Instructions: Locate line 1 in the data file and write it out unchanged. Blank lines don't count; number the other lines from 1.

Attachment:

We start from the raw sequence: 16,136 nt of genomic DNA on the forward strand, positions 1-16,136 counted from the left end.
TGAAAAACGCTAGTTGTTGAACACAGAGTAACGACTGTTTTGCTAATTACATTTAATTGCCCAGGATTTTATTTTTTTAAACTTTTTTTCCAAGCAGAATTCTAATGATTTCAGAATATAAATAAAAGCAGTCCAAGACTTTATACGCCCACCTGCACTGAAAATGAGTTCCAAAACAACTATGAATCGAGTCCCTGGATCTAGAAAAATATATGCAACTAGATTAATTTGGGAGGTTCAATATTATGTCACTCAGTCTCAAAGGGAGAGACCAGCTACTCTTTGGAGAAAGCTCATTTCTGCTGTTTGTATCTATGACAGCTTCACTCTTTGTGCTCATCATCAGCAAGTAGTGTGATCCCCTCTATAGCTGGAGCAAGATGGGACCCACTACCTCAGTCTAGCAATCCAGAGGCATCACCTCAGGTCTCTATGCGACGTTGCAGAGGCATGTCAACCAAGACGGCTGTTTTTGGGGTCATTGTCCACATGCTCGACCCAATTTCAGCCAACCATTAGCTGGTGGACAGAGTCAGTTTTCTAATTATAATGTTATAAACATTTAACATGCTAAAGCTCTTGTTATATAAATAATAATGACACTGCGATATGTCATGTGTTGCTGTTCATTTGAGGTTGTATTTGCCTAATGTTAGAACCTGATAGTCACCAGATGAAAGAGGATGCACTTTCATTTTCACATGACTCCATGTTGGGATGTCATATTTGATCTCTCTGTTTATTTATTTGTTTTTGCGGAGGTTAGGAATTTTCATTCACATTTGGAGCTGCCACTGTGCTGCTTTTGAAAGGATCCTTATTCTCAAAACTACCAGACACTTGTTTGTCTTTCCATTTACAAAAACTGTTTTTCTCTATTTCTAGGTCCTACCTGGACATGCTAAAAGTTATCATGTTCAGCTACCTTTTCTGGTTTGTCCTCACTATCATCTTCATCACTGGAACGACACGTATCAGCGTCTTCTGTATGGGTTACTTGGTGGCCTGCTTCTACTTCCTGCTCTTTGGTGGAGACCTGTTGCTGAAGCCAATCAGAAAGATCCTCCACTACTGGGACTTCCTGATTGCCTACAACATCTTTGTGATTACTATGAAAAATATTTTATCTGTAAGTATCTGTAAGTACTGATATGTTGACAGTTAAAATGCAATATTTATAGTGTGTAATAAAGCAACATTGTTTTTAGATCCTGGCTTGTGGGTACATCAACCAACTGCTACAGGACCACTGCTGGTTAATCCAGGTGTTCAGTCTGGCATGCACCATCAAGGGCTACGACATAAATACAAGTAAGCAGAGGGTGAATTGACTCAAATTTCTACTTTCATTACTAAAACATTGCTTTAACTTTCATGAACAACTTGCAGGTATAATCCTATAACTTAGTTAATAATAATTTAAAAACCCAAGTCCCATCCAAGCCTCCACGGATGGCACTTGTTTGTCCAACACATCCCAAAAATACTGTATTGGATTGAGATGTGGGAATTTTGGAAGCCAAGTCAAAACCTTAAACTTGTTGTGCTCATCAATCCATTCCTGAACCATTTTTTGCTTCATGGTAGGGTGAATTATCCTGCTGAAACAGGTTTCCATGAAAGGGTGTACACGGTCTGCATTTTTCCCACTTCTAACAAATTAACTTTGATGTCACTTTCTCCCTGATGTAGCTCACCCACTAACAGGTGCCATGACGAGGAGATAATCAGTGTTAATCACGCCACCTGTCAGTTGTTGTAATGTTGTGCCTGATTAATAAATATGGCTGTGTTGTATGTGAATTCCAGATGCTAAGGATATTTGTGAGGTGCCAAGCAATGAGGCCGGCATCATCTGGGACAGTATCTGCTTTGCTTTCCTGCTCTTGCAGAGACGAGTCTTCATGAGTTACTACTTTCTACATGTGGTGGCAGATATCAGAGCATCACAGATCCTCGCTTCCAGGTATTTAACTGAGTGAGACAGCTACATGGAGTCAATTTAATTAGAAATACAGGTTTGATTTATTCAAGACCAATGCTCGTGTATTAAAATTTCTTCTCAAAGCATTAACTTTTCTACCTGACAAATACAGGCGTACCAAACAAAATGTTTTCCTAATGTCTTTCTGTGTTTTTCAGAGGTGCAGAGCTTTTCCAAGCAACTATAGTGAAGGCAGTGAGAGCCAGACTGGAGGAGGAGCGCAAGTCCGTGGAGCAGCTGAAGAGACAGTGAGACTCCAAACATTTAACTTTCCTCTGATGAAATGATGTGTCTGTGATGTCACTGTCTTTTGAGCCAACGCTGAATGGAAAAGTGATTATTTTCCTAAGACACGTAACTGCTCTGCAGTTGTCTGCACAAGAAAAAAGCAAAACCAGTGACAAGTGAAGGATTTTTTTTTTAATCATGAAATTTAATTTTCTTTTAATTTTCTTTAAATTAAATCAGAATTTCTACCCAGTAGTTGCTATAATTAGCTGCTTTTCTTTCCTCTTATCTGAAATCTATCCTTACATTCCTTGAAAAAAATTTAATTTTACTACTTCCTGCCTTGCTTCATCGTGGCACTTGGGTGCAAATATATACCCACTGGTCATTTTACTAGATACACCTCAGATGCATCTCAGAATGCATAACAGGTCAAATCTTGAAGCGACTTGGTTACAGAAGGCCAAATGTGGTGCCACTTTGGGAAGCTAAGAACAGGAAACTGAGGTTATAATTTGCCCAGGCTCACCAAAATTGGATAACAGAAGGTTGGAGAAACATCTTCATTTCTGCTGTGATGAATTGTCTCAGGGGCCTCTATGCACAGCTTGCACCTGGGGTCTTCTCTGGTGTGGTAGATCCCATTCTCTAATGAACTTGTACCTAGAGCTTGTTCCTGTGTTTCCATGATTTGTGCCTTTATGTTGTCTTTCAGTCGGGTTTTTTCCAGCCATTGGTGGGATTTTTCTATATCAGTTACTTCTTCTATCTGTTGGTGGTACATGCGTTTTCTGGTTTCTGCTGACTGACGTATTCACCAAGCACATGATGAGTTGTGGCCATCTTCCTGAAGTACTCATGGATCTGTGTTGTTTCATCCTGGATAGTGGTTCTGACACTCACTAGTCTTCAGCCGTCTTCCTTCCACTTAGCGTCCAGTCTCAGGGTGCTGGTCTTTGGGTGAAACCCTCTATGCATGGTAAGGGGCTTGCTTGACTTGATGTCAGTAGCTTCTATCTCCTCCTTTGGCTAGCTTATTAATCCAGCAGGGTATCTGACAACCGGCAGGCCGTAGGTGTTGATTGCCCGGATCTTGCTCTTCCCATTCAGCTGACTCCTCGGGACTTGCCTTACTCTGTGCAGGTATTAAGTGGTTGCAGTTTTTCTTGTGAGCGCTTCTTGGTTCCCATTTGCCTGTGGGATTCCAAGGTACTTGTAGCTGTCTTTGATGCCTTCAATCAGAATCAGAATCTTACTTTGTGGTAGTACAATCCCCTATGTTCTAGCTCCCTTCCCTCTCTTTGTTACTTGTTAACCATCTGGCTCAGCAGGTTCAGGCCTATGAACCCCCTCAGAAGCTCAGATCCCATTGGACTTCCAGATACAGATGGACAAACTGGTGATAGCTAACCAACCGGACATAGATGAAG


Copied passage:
We start from the raw sequence: 16,136 nt of genomic DNA on the forward strand, positions 1-16,136 counted from the left end.